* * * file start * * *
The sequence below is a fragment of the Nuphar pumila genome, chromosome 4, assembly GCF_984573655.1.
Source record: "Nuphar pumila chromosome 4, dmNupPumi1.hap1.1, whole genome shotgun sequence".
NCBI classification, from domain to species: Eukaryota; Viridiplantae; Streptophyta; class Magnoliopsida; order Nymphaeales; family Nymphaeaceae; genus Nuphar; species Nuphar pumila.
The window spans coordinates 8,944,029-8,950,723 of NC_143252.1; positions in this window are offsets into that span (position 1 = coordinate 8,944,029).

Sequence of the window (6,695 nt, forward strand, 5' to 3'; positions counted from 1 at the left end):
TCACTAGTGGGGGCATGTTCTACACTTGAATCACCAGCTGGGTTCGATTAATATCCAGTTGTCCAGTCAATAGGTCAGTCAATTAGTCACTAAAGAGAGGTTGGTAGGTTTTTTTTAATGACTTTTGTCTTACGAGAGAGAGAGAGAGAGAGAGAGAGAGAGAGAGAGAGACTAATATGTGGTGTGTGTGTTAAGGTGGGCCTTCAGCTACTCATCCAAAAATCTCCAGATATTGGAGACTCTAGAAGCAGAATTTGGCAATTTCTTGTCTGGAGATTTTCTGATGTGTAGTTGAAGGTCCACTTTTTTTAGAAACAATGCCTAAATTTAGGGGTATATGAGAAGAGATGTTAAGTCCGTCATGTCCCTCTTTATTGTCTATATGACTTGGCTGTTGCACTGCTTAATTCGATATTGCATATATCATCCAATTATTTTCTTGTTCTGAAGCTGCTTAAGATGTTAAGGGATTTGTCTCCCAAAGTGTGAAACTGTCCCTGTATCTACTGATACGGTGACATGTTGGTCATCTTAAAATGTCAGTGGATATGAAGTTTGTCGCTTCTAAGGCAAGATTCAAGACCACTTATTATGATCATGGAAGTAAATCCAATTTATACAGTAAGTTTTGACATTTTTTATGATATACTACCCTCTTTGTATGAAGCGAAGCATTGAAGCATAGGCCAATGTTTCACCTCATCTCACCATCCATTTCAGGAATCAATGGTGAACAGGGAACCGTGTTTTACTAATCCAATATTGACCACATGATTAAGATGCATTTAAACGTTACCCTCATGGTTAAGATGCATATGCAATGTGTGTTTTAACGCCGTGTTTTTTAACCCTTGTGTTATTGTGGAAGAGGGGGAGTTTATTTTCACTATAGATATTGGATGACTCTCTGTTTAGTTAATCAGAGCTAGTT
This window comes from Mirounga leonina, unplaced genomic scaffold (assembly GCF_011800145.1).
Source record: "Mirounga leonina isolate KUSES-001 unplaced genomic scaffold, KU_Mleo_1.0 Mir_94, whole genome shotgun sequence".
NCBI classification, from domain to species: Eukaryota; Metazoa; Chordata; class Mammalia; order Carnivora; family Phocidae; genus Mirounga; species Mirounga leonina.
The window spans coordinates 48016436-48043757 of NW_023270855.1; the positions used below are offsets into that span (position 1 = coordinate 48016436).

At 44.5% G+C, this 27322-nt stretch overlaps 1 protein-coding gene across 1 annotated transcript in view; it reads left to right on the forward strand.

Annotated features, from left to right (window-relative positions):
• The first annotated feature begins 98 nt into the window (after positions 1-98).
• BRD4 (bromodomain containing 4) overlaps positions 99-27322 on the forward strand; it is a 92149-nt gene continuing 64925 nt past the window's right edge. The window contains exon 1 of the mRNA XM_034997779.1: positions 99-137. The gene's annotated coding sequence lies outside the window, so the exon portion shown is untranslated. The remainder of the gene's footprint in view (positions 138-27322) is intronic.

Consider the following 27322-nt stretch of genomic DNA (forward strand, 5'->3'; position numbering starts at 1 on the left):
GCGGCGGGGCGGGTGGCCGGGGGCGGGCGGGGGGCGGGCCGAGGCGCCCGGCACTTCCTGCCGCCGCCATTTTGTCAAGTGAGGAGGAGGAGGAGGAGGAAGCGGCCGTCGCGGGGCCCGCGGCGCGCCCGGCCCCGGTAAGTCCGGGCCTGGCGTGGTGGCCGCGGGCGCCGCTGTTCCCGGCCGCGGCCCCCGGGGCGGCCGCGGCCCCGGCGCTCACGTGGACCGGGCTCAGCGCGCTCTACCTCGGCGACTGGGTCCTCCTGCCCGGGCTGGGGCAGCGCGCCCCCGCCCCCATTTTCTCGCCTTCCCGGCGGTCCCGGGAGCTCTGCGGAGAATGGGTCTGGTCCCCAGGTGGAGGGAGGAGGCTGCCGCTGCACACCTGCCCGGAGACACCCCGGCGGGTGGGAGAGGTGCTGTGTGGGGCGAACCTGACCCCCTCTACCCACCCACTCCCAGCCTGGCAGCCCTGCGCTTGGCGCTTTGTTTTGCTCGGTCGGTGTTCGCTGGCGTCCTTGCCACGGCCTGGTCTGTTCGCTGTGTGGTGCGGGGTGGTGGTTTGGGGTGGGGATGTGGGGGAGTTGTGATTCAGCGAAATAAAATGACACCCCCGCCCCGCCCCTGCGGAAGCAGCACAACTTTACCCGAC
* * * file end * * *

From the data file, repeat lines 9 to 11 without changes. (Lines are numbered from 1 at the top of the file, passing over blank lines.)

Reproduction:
NCBI classification, from domain to species: Eukaryota; Metazoa; Chordata; class Mammalia; order Carnivora; family Phocidae; genus Mirounga; species Mirounga leonina.
The window spans coordinates 48016436-48043757 of NW_023270855.1; the positions used below are offsets into that span (position 1 = coordinate 48016436).

At 44.5% G+C, this 27322-nt stretch overlaps 1 protein-coding gene across 1 annotated transcript in view; it reads left to right on the forward strand.